Wednesday, March 3, 2010

Just one more thing (3)...

As you can imagine, moving from one cubicle to another when you've been in the same cubicle for nearly a decade can be an involved undertaking. Granted that it wasn't a long-distance move (I just moved across the hall), but it still provided me with an opportunity to get rid of some stuff.

My cousin and I were discussing this on Facebook, and she briefly noted that "cubicle purging is therapeutic." I'm a bit of a packrat, but I think that I've gotten less packratty over the years as I've moved to a more electronic lifestyle. Now some of the clutter can be found online rather than in the physical world. (No comments on my writing style.)

But I still managed to acquire a lot of stuff over the years, so I've been working on reducing it over the last couple of weeks. Some stuff I threw away, some I gave to our in-house IT organization (for example, they're now the proud owners of an external floppy disk drive with a parallel cable), and some were taken care of via other means. But there were still six items that were left over. As I left the marketing room, I sent an e-mail to the remaining cubicle-dwellers of that room. Here's part of that message:


After several years in a cubicle in the marketing room, I have relocated to the Proposals area. However, my departure can benefit YOU....

[Someone] is unable to offer the items that I am available to offer to you right now, as the result of the cubicle move.

So, WHILE SUPPLIES LAST, feel free to go to my old cubicle and obtain these VALUABLE ITEMS:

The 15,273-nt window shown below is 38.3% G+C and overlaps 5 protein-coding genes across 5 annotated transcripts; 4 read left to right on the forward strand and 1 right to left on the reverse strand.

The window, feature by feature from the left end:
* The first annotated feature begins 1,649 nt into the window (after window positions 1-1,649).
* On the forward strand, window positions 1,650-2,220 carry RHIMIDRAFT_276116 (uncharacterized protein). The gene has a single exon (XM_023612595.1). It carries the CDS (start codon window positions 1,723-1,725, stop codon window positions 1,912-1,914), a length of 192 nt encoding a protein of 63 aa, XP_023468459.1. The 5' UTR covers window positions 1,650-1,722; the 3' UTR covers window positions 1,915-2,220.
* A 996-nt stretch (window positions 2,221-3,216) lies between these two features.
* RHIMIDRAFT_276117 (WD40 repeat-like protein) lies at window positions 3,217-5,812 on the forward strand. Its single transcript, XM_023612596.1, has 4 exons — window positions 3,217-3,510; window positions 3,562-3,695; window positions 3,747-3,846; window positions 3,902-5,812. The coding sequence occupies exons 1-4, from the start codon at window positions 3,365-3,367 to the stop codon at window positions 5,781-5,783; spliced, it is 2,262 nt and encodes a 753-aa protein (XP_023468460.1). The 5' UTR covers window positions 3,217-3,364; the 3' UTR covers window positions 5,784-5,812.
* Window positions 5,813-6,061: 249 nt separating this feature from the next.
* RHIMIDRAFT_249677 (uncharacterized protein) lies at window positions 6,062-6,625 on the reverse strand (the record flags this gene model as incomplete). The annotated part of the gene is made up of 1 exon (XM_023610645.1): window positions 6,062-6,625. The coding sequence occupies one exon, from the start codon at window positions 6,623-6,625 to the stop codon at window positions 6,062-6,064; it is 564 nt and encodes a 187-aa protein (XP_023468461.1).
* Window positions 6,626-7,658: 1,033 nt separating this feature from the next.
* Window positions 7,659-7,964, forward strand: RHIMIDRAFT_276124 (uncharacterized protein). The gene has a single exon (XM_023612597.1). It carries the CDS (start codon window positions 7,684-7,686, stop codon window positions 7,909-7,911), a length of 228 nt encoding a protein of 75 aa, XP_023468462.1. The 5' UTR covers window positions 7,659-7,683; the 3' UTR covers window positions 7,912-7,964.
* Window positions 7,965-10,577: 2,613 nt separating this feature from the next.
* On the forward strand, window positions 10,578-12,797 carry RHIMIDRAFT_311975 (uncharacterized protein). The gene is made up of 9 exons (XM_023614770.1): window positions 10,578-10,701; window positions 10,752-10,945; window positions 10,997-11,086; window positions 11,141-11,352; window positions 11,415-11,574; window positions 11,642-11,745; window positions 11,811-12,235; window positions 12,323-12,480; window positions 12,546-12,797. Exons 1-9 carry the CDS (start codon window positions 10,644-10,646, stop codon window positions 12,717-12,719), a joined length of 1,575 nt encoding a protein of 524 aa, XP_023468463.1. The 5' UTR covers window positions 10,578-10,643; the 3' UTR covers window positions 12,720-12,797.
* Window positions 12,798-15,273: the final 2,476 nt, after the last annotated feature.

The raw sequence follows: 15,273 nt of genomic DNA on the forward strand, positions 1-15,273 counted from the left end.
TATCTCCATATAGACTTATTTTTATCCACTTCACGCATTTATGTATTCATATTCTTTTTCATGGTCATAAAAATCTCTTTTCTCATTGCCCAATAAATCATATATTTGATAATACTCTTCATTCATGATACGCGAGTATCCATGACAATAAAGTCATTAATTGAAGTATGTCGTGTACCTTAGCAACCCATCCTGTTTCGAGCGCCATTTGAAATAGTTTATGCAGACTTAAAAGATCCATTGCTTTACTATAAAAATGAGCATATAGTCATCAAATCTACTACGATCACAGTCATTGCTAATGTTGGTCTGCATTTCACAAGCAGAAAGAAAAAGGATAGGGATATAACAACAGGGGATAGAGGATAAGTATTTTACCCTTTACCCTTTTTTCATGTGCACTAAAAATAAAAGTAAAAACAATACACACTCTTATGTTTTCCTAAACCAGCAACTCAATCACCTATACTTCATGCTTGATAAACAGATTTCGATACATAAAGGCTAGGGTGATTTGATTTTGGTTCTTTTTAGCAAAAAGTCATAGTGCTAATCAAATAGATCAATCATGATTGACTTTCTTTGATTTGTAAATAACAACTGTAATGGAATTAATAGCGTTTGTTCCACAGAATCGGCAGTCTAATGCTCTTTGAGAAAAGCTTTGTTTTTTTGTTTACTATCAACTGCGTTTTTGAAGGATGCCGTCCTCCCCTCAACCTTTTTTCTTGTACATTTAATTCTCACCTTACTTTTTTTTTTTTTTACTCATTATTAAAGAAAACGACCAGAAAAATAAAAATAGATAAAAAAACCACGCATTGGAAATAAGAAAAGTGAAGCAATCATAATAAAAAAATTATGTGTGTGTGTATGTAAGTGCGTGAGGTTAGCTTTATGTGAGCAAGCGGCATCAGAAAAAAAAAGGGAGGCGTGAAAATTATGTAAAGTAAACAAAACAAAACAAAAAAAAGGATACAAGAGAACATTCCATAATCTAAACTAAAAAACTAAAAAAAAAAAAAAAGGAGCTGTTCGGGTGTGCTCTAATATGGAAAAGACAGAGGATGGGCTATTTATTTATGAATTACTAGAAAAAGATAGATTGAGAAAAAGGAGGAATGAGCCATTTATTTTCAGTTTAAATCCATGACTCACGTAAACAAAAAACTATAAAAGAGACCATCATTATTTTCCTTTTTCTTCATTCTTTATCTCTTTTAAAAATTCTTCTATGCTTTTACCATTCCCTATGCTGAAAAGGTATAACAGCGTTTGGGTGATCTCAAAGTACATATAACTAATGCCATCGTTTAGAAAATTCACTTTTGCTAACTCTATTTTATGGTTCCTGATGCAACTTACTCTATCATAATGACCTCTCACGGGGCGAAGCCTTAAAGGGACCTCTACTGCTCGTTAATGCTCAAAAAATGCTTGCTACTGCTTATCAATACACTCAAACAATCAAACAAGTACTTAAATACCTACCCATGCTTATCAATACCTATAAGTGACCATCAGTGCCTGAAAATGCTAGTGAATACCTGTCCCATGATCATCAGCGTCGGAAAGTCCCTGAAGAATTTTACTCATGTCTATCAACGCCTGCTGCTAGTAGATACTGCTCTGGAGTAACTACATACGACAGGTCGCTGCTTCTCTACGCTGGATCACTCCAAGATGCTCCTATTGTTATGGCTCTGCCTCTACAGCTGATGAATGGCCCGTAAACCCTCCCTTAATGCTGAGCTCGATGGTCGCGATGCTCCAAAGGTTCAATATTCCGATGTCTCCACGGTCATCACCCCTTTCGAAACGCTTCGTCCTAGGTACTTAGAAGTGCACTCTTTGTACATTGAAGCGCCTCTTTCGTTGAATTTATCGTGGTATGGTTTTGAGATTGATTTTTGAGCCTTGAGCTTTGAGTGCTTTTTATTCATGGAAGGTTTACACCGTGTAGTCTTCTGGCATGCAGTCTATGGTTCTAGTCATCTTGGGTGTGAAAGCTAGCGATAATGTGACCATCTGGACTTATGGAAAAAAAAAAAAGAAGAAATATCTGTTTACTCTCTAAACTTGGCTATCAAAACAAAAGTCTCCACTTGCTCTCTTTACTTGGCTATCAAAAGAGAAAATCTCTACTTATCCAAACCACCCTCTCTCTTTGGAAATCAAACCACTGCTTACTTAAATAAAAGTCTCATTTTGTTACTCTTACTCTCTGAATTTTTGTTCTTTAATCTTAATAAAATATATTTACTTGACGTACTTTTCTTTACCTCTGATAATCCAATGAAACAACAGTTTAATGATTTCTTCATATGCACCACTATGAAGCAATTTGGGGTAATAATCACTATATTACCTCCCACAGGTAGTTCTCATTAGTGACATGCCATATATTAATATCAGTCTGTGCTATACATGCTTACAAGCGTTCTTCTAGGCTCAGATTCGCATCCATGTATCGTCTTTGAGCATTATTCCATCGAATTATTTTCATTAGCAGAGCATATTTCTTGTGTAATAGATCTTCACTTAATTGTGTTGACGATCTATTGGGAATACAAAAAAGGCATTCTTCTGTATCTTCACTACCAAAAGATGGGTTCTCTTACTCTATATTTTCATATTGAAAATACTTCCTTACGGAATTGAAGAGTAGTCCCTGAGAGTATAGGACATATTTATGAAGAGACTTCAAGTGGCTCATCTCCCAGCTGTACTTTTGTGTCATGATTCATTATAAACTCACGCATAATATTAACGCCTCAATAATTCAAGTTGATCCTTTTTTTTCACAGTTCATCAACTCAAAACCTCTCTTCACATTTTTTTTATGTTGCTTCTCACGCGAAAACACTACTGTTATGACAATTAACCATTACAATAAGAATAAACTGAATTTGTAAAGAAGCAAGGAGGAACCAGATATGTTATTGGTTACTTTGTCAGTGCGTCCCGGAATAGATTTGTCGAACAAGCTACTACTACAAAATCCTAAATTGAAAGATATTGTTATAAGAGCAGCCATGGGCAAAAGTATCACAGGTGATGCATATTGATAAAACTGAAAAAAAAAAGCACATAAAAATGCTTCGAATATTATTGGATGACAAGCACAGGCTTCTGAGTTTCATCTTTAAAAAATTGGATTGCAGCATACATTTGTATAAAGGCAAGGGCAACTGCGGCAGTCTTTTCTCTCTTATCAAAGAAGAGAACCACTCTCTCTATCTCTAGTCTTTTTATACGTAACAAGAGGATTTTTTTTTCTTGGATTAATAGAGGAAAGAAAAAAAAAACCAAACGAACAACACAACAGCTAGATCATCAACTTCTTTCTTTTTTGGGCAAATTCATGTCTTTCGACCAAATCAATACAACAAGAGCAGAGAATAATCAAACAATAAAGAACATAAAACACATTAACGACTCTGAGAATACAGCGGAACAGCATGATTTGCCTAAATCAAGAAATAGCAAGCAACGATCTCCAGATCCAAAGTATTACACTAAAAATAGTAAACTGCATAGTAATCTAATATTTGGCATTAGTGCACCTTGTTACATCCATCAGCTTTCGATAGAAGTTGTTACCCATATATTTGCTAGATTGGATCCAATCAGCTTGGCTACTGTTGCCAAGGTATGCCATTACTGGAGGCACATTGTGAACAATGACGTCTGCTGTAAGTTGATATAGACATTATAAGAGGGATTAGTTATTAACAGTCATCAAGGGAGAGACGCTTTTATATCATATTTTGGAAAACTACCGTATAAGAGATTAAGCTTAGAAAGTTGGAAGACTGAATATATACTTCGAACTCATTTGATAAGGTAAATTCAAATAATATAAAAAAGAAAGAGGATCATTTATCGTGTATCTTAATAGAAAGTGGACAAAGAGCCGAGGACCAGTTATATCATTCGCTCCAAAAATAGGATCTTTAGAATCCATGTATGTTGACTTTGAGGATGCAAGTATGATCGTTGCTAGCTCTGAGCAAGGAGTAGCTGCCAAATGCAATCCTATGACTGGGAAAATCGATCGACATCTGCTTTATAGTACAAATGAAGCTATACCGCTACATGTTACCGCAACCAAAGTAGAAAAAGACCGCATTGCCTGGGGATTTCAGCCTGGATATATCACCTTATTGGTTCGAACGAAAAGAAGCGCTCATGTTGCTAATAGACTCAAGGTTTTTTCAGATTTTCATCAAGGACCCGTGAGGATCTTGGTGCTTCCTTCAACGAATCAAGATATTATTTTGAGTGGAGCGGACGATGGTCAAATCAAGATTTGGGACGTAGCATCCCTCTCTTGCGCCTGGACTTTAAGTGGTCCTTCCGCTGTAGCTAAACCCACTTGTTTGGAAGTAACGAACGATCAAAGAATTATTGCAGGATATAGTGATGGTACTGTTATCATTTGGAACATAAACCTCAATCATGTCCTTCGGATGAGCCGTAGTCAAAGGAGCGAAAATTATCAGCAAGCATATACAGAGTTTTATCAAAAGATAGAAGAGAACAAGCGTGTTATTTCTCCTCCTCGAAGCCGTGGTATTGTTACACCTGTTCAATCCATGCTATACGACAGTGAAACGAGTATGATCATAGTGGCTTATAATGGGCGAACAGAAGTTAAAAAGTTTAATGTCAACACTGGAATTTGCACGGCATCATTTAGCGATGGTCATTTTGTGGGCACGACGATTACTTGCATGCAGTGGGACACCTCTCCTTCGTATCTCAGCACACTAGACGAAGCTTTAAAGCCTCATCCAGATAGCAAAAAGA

(1) One (1) Columbo jacket, as worn at the 2008 Motorola Biometrics Users' Conference. (Sorry, the cigar is no longer available.)

At this part of the message, I inserted the picture that I previously shared in this blog post. (Look at that picture carefully, by the way. I'll explain why in a future post.)

Back to excerpts from my email:

(2) One (1) Escape poster. This poster was originally owned by [a retired employee], who escaped. It was then passed to [another retired employee], who escaped. If you'd like to save this for your retirement, feel free.

I gave away a couple of other Motorola-related items, then got to the final item:

(6) One (1) Compaq NonStop mug. Compaq used to be a computer company who offered "NonStop" equipment, originally based on the Tandem high-availability computer product line....

And if you think those items are old, I had previously gotten rid of items from the last millennium - namely, 15-year old computer software manuals.

When I was talking with my cousin, she noted that she moves cubicles much more frequently than once per decade. Perhaps she's on the right track.
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